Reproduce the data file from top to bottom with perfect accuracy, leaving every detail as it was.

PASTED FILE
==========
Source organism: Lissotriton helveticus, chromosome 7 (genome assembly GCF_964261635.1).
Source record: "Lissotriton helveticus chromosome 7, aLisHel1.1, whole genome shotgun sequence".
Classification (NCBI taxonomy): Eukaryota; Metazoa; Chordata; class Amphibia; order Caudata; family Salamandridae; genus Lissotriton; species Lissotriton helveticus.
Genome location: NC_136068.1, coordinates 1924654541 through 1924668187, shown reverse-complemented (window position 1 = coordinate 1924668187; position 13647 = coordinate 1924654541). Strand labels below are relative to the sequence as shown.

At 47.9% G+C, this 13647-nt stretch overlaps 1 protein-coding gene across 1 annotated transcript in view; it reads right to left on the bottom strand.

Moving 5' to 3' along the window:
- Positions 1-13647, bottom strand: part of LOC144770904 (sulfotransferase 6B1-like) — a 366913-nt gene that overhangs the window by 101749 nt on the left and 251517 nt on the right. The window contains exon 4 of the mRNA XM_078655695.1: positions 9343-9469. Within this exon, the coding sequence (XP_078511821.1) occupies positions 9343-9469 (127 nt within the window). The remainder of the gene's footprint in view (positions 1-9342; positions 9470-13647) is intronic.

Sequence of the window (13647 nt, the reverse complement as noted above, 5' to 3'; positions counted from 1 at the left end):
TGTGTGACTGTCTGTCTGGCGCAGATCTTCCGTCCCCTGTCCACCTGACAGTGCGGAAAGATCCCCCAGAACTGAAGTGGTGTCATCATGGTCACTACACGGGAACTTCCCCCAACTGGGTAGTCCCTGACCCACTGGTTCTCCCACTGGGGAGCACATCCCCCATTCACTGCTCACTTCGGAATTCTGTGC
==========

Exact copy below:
Source organism: Lissotriton helveticus, chromosome 7 (genome assembly GCF_964261635.1).
Source record: "Lissotriton helveticus chromosome 7, aLisHel1.1, whole genome shotgun sequence".
Classification (NCBI taxonomy): Eukaryota; Metazoa; Chordata; class Amphibia; order Caudata; family Salamandridae; genus Lissotriton; species Lissotriton helveticus.
Genome location: NC_136068.1, coordinates 1924654541 through 1924668187, shown reverse-complemented (window position 1 = coordinate 1924668187; position 13647 = coordinate 1924654541). Strand labels below are relative to the sequence as shown.

At 47.9% G+C, this 13647-nt stretch overlaps 1 protein-coding gene across 1 annotated transcript in view; it reads right to left on the bottom strand.

Moving 5' to 3' along the window:
- Positions 1-13647, bottom strand: part of LOC144770904 (sulfotransferase 6B1-like) — a 366913-nt gene that overhangs the window by 101749 nt on the left and 251517 nt on the right. The window contains exon 4 of the mRNA XM_078655695.1: positions 9343-9469. Within this exon, the coding sequence (XP_078511821.1) occupies positions 9343-9469 (127 nt within the window). The remainder of the gene's footprint in view (positions 1-9342; positions 9470-13647) is intronic.

Sequence of the window (13647 nt, the reverse complement as noted above, 5' to 3'; positions counted from 1 at the left end):
TGTGTGACTGTCTGTCTGGCGCAGATCTTCCGTCCCCTGTCCACCTGACAGTGCGGAAAGATCCCCCAGAACTGAAGTGGTGTCATCATGGTCACTACACGGGAACTTCCCCCAACTGGGTAGTCCCTGACCCACTGGTTCTCCCACTGGGGAGCACATCCCCCATTCACTGCTCACTTCGGAATTCTGTGC